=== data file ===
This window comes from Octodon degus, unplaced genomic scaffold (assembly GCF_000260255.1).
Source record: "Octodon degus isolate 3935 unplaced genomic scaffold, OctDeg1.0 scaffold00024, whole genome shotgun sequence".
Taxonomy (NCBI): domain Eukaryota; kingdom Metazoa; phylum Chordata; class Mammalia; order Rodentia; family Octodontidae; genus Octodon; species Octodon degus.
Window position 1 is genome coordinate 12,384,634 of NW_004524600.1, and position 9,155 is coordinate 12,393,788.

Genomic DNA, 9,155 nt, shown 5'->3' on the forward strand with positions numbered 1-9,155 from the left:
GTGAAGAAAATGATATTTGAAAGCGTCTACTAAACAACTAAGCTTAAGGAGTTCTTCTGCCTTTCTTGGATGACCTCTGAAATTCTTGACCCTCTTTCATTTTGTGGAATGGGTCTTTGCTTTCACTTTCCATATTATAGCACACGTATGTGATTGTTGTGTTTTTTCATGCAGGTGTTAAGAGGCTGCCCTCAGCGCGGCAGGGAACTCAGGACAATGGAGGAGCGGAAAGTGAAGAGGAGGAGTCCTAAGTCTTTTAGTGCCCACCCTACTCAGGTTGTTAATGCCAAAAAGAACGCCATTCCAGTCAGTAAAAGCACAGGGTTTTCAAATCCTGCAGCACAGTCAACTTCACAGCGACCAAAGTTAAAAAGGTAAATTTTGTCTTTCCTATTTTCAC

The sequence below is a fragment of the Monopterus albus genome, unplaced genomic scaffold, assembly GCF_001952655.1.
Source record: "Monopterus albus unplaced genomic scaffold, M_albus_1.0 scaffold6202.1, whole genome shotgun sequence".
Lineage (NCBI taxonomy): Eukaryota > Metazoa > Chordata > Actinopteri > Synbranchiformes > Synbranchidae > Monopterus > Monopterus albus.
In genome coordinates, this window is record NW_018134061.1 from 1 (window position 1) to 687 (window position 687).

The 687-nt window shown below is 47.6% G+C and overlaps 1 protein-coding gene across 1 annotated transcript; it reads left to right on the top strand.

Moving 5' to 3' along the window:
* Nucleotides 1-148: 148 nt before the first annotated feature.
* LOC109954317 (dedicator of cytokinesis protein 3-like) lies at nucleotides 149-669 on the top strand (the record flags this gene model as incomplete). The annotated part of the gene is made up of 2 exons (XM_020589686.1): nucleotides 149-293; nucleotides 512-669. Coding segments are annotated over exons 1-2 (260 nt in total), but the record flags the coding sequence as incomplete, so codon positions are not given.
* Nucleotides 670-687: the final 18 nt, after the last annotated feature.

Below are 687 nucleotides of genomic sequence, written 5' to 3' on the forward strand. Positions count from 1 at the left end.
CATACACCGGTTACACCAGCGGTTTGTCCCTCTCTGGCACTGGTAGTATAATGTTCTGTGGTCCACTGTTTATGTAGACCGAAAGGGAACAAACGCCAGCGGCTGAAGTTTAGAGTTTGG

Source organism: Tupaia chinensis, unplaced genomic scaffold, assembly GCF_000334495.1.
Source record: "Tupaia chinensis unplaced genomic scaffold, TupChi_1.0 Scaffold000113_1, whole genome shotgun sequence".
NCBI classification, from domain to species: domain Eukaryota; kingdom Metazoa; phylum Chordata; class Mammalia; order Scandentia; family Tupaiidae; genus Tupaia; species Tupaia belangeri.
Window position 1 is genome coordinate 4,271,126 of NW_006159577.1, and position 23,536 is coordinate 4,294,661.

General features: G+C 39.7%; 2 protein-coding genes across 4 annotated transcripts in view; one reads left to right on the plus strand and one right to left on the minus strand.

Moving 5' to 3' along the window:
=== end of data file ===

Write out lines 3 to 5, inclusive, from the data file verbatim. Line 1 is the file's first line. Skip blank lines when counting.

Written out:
Taxonomy (NCBI): domain Eukaryota; kingdom Metazoa; phylum Chordata; class Mammalia; order Rodentia; family Octodontidae; genus Octodon; species Octodon degus.
Window position 1 is genome coordinate 12,384,634 of NW_004524600.1, and position 9,155 is coordinate 12,393,788.

Genomic DNA, 9,155 nt, shown 5'->3' on the forward strand with positions numbered 1-9,155 from the left: